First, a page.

Without real structural solutions, the problems that began to accelerate in the 1990s will only become worse, until Japan and other regions literally implode in a collapsing debt spiral and the Powers that Be are forced to make the changes that should have been made before, and that should be made now. Solutions must be implemented now, or Japan will only be the tip of the iceberg, and Dow 10,000 will be a thing of the past very quickly.
Is it any wonder, then, why gold is rallying during a time when deflation, debt problems, and a plunging global economy regularly hit the news? Gold did not break its 1998/1999 bear market lows against the U.S. dollar even in the face of the worst global collapse in decades with the 1997/1998 Pacific Rim crises, Brazil, Turkey, Russia, Argentina, and now, Japan. Against many foreign currencies, gold launched an all-out bull market. Gold is fulfilling our precise forecasts for the present environment detailed in Gold In A Deflationary Economy. We refer readers to that timeless report featuring studies based on 4½ centuries of data during past inflation/deflation cycles such that the reader may learn of the "rest of" the forecasts contained in that report before they come true, for we are well down the path that leads to the next step for the investment markets, and investor portfolios will be affected greatly.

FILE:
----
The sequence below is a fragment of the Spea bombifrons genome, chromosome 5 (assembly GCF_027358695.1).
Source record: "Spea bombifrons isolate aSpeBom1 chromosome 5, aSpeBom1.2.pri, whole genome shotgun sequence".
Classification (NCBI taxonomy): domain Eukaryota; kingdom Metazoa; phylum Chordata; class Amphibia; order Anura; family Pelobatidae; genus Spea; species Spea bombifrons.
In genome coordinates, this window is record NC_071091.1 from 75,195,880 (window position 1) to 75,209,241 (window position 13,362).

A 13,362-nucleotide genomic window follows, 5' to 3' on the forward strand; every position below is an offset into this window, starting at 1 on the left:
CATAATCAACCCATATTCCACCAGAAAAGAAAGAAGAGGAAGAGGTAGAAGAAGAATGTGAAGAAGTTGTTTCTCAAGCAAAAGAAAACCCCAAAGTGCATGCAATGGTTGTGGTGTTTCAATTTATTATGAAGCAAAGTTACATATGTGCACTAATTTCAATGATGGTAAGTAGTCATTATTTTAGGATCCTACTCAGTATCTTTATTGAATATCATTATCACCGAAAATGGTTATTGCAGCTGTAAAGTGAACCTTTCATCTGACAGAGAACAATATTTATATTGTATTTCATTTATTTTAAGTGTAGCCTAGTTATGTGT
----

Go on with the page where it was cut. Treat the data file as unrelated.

Below Japan has entered the free-fall portion of the Kondratieff Long Wave of debt repudiation. It's accelerating rate of deflation and spiraling debt burden are classic Kondratieff symptoms.
Dan Ascani, Ph.D.
©2001 Ascani's Global Market Strategists, Inc.
P.O. Box 5309, Gainesville, GA USA 3
10 September 2001